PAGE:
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International Knowledge and Domestic Evaluations in a Changing Society: The Case of China


Do knowledge and information about foreign countries affect people’s evaluation of domestic situations? Using unique survey and experimental data, this research finds that Chinese citizens with more positive perceptions and especially overestimation of foreign socioeconomic conditions have more negative evaluations of China and the Chinese government. Moreover, correcting socioeconomic misinformation about foreign countries improves one’s evaluations of China, indicating that the causal direction is at least partly from rosier estimation of foreign conditions to lower domestic evaluations. The relationship between domestic evaluations and international political knowledge, as measured by familiarity with political affairs and figures in foreign countries, is typically not significant, although awareness of political instability in other countries can increase satisfaction with one’s own country. These results contribute both substantively and conceptually to the study of politically relevant knowledge and information, and shed new light on the nuances of information flow and opinion formation in changing societies.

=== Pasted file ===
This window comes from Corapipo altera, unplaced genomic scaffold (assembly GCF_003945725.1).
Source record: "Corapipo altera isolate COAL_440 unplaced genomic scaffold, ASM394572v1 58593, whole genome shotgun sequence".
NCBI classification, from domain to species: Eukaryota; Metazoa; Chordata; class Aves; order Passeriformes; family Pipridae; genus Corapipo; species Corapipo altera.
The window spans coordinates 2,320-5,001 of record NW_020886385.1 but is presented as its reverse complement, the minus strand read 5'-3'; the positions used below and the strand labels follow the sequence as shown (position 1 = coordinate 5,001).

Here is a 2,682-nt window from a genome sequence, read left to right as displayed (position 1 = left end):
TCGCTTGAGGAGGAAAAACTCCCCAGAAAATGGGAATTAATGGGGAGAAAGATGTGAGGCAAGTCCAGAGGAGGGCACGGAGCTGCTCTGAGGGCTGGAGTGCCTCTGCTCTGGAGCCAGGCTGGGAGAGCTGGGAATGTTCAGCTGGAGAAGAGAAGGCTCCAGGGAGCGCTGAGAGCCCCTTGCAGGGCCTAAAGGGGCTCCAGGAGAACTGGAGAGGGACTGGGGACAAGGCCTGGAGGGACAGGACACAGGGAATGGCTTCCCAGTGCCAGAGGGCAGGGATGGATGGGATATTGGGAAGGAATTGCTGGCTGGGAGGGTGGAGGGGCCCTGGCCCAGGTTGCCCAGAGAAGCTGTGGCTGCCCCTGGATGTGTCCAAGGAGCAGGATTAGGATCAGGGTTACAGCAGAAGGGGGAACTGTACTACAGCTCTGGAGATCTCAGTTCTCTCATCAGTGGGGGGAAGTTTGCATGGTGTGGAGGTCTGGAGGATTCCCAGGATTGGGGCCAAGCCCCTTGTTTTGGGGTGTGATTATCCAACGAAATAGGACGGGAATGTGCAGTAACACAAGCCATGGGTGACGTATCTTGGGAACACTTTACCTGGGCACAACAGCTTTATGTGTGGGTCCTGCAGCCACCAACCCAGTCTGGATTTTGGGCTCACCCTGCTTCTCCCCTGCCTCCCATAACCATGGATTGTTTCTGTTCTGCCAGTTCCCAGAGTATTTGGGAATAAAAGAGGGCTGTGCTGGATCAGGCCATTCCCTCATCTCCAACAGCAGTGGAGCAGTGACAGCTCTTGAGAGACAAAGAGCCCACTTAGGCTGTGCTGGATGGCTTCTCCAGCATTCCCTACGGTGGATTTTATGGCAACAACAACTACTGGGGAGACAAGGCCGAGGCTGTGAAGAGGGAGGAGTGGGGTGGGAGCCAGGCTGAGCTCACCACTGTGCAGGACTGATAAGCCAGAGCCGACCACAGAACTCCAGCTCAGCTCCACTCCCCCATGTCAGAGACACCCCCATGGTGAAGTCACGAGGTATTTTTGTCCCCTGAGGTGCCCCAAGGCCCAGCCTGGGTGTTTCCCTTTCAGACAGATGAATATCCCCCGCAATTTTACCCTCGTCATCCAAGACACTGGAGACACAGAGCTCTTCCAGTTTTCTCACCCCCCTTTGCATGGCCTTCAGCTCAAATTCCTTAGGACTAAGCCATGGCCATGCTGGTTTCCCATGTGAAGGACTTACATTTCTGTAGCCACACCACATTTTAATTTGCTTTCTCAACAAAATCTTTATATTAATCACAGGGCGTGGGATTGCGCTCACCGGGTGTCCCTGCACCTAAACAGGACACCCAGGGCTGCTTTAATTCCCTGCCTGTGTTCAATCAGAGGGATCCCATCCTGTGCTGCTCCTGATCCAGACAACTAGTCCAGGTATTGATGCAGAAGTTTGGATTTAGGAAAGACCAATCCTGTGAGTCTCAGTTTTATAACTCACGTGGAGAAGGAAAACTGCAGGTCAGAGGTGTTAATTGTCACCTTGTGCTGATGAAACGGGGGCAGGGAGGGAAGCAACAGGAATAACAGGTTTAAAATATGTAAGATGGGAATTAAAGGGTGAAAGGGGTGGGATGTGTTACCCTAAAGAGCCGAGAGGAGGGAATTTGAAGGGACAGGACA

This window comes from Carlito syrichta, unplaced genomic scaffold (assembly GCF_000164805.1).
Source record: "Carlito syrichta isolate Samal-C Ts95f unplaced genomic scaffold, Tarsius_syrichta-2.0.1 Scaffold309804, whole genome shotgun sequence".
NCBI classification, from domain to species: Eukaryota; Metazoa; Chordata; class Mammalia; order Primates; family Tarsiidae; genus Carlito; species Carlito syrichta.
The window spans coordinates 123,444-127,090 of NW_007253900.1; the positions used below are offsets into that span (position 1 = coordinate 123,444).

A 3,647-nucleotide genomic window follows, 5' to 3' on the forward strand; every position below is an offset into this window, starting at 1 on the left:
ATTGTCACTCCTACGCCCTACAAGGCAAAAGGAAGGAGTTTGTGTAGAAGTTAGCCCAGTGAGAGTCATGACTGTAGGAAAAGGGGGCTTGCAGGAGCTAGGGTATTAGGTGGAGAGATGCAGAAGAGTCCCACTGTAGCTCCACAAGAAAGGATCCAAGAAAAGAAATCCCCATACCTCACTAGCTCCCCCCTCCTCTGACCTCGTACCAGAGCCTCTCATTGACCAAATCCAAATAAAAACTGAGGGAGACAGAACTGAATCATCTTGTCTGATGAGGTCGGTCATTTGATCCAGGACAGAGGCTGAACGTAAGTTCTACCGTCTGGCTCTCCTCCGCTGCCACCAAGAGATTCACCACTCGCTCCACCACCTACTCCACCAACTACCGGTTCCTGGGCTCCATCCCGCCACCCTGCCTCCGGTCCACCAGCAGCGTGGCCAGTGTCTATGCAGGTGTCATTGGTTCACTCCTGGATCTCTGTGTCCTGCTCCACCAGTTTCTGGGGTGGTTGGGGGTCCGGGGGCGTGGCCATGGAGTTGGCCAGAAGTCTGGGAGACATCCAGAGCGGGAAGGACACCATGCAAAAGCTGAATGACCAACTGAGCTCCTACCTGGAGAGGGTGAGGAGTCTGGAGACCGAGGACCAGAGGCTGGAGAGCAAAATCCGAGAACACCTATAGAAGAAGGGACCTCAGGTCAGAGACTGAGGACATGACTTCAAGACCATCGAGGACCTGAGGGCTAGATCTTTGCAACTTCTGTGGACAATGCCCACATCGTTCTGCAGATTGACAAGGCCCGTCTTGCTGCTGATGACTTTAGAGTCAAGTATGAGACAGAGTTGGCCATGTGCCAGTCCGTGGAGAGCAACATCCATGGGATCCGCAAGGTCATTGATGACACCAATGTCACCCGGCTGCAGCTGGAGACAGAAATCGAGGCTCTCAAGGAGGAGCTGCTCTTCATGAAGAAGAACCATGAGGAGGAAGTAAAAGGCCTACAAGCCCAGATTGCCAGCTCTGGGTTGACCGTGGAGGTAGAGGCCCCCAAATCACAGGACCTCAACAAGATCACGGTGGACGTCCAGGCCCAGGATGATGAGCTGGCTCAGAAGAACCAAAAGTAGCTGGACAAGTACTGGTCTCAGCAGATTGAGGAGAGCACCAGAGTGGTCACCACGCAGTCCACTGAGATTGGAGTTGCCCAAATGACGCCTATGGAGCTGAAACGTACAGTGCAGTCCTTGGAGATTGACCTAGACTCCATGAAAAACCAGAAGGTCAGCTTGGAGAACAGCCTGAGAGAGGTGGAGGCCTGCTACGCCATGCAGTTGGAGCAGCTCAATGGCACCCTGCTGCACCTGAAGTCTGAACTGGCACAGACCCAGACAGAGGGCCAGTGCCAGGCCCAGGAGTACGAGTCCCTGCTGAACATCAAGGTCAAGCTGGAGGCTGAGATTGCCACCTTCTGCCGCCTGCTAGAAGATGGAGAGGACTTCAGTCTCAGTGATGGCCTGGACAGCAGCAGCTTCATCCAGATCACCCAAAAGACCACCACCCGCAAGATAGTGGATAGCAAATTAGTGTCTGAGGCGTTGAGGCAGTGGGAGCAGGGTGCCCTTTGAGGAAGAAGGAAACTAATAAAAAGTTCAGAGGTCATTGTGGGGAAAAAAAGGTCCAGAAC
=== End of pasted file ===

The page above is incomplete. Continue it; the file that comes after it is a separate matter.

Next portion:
Corresponding author
Haifeng Huang is Assistant Professor of Political Science, University of California, Merced (
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